Alcatraz Island

By: Alison Cole

Located in the middle of San Francisco Bay in California, the 12-acre Alcatraz Island was declared a military reservation in 1850 but was later converted into a federal penitentiary in 1934. The name, "Alcatraz" comes from Spanish and refers to a kind of seabird

Recreation Area, maintained by the National Park Service. People can now tour the Island and is one of the most popular tourist stops in the west coast.

Alcatraz Island was also the first long-term Army prison. During the 1800s, Civil War and Spanish American War Prisoners were the first inmates to arrive on the Island. By the 1920s, the three-story building was almost at full capacity.

Due to its isolated location, the authorities regarded Alcatraz Island as an ideal place for setting up a maximum-security prison. Therefore, it is also well known for having accommodated dangerous criminals like Robert Shroud, Alvin Karpis and Al Capone.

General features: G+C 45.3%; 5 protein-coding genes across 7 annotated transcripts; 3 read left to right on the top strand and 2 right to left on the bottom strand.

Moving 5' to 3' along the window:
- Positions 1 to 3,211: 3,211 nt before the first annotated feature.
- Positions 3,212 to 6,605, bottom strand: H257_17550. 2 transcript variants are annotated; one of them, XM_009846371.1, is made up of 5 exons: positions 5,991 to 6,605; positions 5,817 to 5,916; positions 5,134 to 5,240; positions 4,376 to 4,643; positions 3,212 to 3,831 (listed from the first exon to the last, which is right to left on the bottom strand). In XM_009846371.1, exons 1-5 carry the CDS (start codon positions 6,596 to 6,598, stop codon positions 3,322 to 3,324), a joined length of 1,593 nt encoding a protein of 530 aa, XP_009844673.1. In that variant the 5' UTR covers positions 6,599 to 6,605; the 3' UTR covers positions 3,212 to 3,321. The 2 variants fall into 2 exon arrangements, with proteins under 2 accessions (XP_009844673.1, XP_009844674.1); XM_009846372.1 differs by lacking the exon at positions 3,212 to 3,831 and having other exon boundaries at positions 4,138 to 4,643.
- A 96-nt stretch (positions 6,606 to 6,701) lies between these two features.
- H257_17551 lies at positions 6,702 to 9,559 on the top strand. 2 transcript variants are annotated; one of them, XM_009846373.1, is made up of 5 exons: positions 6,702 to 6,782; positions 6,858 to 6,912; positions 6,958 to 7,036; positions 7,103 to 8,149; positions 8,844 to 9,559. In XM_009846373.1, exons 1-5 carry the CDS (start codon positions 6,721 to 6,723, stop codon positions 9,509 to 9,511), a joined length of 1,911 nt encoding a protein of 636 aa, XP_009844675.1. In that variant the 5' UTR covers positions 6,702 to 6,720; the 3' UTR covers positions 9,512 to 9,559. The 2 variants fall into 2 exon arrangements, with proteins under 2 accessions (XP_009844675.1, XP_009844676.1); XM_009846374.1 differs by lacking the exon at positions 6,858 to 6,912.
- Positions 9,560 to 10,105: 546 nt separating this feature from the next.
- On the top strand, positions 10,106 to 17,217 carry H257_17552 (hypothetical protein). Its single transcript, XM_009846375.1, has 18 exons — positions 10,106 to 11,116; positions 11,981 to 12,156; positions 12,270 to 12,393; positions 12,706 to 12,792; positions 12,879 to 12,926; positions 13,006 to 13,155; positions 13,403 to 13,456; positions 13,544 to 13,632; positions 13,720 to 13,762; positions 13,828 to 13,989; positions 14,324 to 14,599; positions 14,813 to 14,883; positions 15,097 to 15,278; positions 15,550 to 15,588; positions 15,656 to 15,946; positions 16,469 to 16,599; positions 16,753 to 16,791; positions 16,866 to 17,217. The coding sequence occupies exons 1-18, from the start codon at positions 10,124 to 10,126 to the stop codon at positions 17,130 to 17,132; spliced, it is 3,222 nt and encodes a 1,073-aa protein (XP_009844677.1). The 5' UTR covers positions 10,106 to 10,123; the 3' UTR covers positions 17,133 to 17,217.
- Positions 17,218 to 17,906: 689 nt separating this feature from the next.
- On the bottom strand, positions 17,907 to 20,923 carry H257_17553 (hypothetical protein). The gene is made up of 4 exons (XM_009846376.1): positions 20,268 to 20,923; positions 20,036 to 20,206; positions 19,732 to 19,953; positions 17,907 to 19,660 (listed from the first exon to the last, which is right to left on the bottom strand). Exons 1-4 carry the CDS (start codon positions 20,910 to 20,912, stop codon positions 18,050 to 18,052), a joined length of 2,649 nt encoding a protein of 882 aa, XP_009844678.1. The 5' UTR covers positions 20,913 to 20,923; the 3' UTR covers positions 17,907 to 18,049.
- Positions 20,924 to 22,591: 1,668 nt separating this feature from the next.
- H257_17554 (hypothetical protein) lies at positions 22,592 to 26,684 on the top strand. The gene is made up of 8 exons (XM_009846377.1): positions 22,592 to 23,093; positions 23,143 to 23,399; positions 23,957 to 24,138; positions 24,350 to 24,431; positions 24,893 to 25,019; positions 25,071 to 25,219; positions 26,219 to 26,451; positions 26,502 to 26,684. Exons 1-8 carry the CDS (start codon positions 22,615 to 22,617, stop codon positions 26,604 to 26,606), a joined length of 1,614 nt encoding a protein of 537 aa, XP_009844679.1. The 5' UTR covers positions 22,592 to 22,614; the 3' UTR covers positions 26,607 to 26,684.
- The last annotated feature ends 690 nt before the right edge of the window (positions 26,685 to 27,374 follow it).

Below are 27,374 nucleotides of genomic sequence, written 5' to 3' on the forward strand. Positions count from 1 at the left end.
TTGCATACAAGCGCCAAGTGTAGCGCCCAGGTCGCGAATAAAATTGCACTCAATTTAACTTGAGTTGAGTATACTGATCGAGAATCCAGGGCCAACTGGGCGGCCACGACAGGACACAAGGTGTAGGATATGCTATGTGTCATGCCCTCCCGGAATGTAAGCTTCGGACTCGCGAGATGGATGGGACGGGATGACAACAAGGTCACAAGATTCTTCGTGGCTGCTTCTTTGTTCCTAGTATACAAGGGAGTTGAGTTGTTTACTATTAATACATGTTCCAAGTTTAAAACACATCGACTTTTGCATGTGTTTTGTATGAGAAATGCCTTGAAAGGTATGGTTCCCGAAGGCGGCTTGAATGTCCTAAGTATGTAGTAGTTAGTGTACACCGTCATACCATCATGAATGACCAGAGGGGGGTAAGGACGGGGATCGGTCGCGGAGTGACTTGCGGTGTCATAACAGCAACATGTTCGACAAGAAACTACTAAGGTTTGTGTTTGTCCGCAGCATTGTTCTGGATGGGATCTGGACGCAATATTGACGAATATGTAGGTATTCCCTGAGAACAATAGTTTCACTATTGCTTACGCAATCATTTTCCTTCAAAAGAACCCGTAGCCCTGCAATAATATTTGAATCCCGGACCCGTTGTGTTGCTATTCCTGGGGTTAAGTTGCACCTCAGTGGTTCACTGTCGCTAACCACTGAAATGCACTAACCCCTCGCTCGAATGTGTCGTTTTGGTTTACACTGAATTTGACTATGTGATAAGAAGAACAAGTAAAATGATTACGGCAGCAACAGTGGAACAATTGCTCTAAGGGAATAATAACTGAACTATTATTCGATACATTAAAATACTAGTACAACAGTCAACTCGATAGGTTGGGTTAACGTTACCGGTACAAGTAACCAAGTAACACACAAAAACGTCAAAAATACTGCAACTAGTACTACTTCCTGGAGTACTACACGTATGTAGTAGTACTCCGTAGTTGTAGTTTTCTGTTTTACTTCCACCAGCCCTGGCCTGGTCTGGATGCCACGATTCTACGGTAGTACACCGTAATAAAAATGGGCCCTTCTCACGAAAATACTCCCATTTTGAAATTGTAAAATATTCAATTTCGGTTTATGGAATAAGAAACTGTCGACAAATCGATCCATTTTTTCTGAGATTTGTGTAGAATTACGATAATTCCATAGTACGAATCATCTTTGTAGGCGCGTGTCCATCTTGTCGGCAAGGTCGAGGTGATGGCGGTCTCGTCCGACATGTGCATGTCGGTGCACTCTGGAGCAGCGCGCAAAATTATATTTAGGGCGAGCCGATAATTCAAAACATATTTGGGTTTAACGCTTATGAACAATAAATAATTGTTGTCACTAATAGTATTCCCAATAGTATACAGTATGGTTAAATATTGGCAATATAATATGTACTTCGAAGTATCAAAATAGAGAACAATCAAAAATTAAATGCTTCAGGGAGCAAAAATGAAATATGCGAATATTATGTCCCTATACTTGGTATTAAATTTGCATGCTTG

Alcatraz Island received national attention when Native Indians occupied it in 1969, associated with the Native American civil rights movement, citing an 1868 federal treaty. However, Federal agents removed them in 1971.

Alcatraz Island is now a busy tourist site mainly because of the old abandoned prison, the oldest operating lighthouse on the West Coast, remnants of early military fortifications, and natural features such as rock pools, a seabird colony, etc.

Many famous movies have been filmed on Alcatraz Island such as, "Escape from Alcatraz" (1979) – the true story of an escape attempt by three inmates and "Star Wars: Episode V - The Empire Strikes Back" (1980). More recently, Alcatraz Island was also the filming location for box-office hits such as "The Rock" (1996) and "Murder in the First" (1995)

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